Few of us like Monday but The Fifth Official does, for it brings with it a chance for him to point the finger and laugh. Here he pulls out the pretty, the puzzling and the downright pig-ugly from a five-star weekend.
Why does he keep doing it to himself? Big Sham Allardyce, as he should forever be known, has been at it again, not so much blowing his own trumpet as attempting to play all the instruments in a 40-piece orchestra at once in a bid to squeeze out an ode to himself about possessing the Midas touch when it comes to winning football and securing trophies.
Sham reckons if he managed Real Madrid or Inter, he'd win the double every year. There are so many things wrong with that sentence it's baffling to know where to start. The only chance he'd ever get to coach either is if he won the lottery and bought one of them. He plays turgid, long ball football and has won precisely nothing during his management career. The closest he came to managing a 'big' club was at Newcastle where he squandered good money on players like Cacapa, David Rozenhal, Alan Smith and Mark Viduka. He lasted just over seven months.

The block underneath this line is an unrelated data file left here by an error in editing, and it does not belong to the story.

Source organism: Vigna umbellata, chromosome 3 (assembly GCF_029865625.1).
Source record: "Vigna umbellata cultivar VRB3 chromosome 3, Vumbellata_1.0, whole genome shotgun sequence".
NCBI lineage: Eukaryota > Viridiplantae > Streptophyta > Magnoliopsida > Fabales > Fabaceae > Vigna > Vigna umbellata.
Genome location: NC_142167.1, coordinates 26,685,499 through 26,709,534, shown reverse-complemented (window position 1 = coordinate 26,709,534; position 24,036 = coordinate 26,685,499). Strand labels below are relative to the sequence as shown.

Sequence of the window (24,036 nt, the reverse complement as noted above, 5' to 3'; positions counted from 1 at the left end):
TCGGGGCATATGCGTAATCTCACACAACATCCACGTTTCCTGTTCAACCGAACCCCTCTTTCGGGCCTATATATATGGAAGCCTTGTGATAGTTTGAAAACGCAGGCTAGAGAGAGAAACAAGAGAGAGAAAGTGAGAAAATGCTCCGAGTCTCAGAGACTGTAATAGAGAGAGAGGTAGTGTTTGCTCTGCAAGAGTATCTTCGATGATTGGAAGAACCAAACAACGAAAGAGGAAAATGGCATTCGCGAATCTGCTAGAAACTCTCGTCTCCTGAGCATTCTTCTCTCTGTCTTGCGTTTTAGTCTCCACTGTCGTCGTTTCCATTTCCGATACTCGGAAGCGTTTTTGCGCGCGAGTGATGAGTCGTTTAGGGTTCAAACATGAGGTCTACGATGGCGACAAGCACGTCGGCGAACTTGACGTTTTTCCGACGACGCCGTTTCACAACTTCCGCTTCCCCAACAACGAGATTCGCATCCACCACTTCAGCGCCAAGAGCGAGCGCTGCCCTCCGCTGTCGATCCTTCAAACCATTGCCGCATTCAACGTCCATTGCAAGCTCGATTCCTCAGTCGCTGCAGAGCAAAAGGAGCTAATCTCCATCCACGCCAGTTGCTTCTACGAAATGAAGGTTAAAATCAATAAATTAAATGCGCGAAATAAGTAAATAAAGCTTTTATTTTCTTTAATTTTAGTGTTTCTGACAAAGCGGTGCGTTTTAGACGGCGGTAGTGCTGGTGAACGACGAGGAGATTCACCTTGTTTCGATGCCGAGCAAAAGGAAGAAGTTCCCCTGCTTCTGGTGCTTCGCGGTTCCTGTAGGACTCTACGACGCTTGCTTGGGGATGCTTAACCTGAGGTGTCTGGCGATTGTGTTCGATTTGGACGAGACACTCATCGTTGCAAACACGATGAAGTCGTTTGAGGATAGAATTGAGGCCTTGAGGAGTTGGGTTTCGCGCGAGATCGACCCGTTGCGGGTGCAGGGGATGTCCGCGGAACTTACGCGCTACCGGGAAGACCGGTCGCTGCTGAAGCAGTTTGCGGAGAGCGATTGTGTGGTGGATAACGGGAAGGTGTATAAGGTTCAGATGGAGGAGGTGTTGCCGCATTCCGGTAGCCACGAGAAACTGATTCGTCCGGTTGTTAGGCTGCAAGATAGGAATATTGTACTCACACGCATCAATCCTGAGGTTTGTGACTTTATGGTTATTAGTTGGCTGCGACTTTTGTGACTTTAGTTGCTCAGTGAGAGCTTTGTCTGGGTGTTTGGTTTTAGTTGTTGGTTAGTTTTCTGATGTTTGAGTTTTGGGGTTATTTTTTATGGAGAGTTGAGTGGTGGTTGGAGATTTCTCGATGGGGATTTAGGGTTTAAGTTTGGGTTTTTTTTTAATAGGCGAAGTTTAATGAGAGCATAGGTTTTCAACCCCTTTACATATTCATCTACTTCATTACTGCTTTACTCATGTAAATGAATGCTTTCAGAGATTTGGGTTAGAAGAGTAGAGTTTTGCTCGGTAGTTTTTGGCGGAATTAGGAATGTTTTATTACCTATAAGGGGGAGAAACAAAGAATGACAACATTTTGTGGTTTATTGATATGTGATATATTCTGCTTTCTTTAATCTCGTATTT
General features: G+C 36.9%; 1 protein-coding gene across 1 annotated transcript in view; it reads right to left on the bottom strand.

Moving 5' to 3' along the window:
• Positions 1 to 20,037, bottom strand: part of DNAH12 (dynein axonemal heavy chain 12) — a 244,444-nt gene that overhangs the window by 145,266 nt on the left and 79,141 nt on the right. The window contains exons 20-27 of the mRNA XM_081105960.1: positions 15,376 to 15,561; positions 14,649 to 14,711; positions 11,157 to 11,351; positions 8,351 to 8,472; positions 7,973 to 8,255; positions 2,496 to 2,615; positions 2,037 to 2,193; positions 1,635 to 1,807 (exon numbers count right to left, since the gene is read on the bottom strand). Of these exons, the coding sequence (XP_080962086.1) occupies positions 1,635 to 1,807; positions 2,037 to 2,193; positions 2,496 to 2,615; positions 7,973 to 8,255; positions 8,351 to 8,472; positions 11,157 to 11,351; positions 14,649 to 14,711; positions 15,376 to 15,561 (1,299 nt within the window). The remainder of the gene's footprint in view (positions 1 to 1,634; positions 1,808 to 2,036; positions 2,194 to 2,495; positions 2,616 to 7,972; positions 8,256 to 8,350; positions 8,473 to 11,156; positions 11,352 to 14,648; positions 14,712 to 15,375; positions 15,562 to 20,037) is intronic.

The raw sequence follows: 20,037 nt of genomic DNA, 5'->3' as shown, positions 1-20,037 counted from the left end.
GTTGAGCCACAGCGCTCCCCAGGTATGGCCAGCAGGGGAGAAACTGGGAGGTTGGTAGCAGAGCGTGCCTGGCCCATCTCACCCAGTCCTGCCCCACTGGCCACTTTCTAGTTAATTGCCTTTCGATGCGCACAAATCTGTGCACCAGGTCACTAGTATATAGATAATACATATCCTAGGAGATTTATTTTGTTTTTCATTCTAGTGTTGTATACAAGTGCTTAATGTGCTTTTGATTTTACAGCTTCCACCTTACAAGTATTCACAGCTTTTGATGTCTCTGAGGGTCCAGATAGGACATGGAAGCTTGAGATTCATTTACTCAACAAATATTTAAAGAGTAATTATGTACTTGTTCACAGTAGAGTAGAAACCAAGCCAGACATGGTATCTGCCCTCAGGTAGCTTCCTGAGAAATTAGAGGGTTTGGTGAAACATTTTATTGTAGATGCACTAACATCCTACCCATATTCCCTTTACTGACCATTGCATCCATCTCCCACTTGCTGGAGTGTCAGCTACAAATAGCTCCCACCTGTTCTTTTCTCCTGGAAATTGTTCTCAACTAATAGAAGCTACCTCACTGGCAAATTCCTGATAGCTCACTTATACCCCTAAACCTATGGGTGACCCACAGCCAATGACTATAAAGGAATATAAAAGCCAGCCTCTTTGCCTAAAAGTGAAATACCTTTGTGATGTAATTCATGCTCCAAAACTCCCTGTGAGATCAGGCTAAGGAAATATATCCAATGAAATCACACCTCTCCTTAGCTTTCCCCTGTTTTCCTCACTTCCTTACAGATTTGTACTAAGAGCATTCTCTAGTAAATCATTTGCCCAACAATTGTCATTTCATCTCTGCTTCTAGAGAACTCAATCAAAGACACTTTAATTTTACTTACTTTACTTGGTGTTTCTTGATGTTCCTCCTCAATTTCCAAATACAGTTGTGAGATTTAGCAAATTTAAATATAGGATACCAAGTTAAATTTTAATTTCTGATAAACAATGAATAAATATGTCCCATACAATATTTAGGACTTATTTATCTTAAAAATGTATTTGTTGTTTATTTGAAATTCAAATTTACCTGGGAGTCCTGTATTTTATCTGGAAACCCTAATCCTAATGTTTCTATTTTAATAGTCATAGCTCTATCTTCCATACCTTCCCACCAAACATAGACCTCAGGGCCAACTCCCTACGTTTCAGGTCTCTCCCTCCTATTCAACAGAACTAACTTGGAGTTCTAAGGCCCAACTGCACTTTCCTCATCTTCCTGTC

And how did he demonstrate his superior managerial talents on Saturday? By labouring to a 1-1 draw at home to Fulham, which should have been a defeat. It seems the only way Rovers can score these days is for El-Hadji Diouf (a potent symbol of the Allardyce way - noisy but not very good) to body check goalkeepers while endless long balls are pumped into the box. Would they stand for that at the Bernabeu? Would they heck.
Weng's camp shove
Another of Sham's ludicrous comments claimed there was "not a chance" that Arsene Wenger is a better coach than he is, despite overwhelming evidence to the contrary. Trophies won in England? Allardyce 0-7 Wenger. Yet for all their squabbling, the pair are similarly prone to bouts of incandescent rage, as could be seen at the Stadium of Plight on Saturday when Darren Bent's late equaliser pooped on Arsenal's parade.